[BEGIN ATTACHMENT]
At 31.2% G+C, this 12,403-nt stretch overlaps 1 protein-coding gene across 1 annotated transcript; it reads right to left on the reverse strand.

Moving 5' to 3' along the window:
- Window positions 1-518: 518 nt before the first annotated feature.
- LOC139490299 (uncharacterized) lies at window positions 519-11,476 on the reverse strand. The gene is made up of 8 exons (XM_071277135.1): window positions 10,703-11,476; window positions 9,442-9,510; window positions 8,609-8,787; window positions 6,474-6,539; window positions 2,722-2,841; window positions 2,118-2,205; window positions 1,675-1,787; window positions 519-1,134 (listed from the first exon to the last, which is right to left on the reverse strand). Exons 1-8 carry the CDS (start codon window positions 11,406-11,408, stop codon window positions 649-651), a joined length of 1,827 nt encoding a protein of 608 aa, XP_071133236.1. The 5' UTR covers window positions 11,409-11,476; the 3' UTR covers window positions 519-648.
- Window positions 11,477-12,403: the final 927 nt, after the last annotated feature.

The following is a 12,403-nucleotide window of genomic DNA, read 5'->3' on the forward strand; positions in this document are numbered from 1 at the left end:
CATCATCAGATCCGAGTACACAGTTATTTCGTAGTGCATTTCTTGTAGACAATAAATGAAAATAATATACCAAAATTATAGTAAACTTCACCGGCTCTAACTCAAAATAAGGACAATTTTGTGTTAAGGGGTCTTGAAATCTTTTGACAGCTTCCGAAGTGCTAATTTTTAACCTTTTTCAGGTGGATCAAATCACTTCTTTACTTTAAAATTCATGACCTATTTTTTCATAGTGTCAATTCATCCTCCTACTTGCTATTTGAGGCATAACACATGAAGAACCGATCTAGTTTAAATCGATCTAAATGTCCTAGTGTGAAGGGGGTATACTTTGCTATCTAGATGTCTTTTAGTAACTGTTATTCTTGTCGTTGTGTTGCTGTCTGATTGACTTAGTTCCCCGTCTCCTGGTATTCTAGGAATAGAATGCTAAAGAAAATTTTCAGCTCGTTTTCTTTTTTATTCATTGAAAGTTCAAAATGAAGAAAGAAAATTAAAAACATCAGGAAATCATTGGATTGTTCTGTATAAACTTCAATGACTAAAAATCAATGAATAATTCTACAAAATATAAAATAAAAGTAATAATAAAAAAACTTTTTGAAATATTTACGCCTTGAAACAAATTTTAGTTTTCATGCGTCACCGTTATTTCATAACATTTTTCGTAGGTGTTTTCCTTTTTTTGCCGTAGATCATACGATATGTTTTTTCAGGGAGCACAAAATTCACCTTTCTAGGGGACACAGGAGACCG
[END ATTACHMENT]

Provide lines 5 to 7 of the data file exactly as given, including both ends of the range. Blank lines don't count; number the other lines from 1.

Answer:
- Window positions 11,477-12,403: the final 927 nt, after the last annotated feature.

The following is a 12,403-nucleotide window of genomic DNA, read 5'->3' on the forward strand; positions in this document are numbered from 1 at the left end:
CATCATCAGATCCGAGTACACAGTTATTTCGTAGTGCATTTCTTGTAGACAATAAATGAAAATAATATACCAAAATTATAGTAAACTTCACCGGCTCTAACTCAAAATAAGGACAATTTTGTGTTAAGGGGTCTTGAAATCTTTTGACAGCTTCCGAAGTGCTAATTTTTAACCTTTTTCAGGTGGATCAAATCACTTCTTTACTTTAAAATTCATGACCTATTTTTTCATAGTGTCAATTCATCCTCCTACTTGCTATTTGAGGCATAACACATGAAGAACCGATCTAGTTTAAATCGATCTAAATGTCCTAGTGTGAAGGGGGTATACTTTGCTATCTAGATGTCTTTTAGTAACTGTTATTCTTGTCGTTGTGTTGCTGTCTGATTGACTTAGTTCCCCGTCTCCTGGTATTCTAGGAATAGAATGCTAAAGAAAATTTTCAGCTCGTTTTCTTTTTTATTCATTGAAAGTTCAAAATGAAGAAAGAAAATTAAAAACATCAGGAAATCATTGGATTGTTCTGTATAAACTTCAATGACTAAAAATCAATGAATAATTCTACAAAATATAAAATAAAAGTAATAATAAAAAAACTTTTTGAAATATTTACGCCTTGAAACAAATTTTAGTTTTCATGCGTCACCGTTATTTCATAACATTTTTCGTAGGTGTTTTCCTTTTTTTGCCGTAGATCATACGATATGTTTTTTCAGGGAGCACAAAATTCACCTTTCTAGGGGACACAGGAGACCG